Former Republican congressman Pete Sessions, who served in the House of Representatives for 11 terms before losing his seat to a Democratic challenger in 2018, announced Thursday that he will seek a return to Congress from another Texas congressional district.
Sessions said he will run to represent Texas' 17th congressional district seat. The incumbent in that district, Rep. Bill Flores, became the fifth Texas Republican lawmaker to retire heading into the 2020 election cycle.
"My goal is to work together to restore the Republican majority in the House and maintain our control of the Senate and White House," Sessions said, according to the Texas Tribune. "My support for President Trump is unwavering and I will dedicate my time in office to help enact his conservative agenda.”
Prominent Republican megadonor Roy Bailey told the Associated Press in a text message that Sessions was motivated to run for office again by "the Democrats move towards impeachment of our duly elected President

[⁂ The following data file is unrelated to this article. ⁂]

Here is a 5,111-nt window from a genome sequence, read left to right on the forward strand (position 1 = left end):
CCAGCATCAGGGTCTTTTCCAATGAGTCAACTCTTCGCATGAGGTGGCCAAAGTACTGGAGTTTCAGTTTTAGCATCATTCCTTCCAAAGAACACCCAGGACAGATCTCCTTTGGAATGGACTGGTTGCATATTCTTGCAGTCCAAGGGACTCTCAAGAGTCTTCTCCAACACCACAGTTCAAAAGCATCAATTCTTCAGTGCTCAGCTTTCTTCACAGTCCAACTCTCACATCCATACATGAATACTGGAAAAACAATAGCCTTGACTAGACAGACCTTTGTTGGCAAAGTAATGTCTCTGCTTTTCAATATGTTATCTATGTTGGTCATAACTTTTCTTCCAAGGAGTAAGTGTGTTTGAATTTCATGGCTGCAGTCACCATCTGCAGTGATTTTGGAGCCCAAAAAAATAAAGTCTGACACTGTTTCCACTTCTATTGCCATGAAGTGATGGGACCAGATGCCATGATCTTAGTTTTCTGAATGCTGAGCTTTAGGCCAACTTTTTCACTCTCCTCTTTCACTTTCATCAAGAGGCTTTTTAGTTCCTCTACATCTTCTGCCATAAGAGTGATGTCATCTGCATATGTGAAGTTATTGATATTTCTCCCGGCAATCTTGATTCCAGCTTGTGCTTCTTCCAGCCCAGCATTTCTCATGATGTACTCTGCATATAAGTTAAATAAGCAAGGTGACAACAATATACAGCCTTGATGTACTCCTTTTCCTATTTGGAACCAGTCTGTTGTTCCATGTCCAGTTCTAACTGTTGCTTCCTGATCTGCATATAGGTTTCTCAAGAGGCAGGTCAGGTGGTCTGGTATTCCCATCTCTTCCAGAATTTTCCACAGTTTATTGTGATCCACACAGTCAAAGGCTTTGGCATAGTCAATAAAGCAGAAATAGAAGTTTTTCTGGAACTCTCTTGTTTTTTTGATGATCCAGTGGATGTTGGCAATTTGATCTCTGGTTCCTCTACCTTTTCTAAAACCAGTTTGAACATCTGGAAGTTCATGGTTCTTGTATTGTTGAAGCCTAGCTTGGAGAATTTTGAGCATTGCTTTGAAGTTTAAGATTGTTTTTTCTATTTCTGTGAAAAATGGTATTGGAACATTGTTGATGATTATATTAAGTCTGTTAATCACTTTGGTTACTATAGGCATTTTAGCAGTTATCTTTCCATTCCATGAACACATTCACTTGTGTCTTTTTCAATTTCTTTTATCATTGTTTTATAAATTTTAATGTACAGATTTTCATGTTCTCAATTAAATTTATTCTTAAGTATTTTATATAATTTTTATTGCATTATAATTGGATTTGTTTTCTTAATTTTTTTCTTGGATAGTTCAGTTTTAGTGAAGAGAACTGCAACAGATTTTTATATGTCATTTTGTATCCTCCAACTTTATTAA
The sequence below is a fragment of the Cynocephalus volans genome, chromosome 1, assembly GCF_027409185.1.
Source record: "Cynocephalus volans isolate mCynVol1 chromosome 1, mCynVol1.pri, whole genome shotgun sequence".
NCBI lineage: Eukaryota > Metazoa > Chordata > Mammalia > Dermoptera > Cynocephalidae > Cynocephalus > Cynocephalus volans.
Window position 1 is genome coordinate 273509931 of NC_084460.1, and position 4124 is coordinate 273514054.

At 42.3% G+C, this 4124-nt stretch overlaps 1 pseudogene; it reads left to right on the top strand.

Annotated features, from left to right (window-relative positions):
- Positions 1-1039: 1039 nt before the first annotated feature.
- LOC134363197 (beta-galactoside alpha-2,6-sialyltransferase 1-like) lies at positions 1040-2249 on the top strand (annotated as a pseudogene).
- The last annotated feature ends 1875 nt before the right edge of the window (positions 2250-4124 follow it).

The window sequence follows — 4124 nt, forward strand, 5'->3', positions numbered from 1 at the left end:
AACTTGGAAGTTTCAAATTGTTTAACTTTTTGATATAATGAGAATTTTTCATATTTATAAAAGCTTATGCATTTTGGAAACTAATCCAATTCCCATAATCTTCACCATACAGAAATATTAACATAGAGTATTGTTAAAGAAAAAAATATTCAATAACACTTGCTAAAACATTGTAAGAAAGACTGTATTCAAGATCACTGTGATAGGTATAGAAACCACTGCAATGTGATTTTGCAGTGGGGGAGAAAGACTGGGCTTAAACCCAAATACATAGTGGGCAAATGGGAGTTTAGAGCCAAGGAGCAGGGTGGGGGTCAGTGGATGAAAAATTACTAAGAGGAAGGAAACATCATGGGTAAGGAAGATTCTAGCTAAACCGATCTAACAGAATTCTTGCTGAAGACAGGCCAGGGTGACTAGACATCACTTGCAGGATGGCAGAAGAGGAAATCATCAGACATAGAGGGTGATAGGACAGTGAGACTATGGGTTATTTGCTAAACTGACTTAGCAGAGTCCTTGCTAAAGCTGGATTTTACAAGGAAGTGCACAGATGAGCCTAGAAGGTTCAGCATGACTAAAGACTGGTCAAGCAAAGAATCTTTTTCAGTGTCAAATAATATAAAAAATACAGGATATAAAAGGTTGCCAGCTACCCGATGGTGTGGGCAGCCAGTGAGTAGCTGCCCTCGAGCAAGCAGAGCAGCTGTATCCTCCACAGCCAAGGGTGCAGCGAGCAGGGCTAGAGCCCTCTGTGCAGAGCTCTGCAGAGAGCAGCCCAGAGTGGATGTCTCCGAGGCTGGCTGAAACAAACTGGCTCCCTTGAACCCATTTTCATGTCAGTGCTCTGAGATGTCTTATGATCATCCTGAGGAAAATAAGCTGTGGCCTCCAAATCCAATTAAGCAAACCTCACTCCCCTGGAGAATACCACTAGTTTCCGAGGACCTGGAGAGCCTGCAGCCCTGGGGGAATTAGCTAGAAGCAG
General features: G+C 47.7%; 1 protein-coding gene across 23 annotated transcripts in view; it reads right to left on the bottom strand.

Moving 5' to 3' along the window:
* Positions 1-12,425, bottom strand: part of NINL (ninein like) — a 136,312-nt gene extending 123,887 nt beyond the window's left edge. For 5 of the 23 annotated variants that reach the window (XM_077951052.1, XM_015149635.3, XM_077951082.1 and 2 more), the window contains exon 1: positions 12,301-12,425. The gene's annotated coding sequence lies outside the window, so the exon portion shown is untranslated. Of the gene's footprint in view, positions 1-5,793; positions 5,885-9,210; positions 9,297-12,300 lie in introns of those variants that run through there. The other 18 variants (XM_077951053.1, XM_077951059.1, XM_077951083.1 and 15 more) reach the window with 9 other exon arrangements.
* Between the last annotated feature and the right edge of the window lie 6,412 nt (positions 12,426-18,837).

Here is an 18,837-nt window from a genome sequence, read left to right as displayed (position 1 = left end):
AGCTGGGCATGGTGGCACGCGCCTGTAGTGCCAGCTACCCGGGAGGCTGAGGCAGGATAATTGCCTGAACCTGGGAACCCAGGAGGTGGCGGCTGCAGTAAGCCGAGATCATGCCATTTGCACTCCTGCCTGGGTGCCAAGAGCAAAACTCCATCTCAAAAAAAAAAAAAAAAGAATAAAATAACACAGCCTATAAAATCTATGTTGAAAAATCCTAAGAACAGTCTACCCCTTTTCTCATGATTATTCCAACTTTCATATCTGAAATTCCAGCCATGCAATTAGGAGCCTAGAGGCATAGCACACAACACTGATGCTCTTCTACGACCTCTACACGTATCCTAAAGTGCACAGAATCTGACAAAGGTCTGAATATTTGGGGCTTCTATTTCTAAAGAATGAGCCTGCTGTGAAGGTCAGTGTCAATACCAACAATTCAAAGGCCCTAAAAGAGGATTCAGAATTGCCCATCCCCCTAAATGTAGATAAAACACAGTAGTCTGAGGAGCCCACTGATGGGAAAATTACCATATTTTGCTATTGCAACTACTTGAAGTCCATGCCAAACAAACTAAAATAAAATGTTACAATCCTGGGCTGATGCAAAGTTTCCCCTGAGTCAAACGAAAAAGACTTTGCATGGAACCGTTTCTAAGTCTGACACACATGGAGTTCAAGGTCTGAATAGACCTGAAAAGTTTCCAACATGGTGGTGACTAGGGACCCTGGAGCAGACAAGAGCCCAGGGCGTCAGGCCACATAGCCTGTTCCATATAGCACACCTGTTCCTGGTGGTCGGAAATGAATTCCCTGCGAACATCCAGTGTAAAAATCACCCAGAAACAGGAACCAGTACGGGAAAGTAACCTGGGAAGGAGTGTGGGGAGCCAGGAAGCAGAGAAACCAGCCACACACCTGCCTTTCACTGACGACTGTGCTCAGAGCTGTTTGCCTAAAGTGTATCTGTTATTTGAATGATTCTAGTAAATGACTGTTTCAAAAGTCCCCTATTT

The 17th District district runs through Waco, where Sessions was born, and is considered a safe Republican seat. Sessions, the onetime House Republican campaign chief, was defeated in 2018 by Democrat Colin Allred in the 32nd District, which covers the northeastern suburb of Dallas.
Flores appeared to express skepticism about Sessions' run, telling the Austin American-Statesman: "I sent a note out to many of our community leaders and conservative leaders in the district and asked for their feedback on having somebody from outside the district move in to run for the seat. The feedback I got was overwhelmingly negative, and so I was going to share that with Pete if he called, but he didn't call."
Sessions' announcement comes as Texas Republicans work to deal with a string of retirements. Rep. Mac Thornberry, R-Texas, the top Republican on the Armed Services Committee, announced that he would retire on Monday. Thornberry's seat in the state's 13th Congressional District is the sixth GOP-held seat in the state that will be open for the 2020 elections.
Sessions didn't face a Democratic challenger in 2016, but his district voted for Hillary Clinton over Trump.
Two years later, Democrats won Sessions' seat and another near Houston that is now represented by Rep. Lizzie Fletcher, and they're targeting six more they narrowly lost in 2018. All run through suburbs where shifting demographics and an aversion to Trump among educated women are weakening the GOP.
Flores won re-election in 2018 by 15.5 percentage points, while Allred defeated Sessions by 6.5 percentage points.
The Associated Press contributed to this report.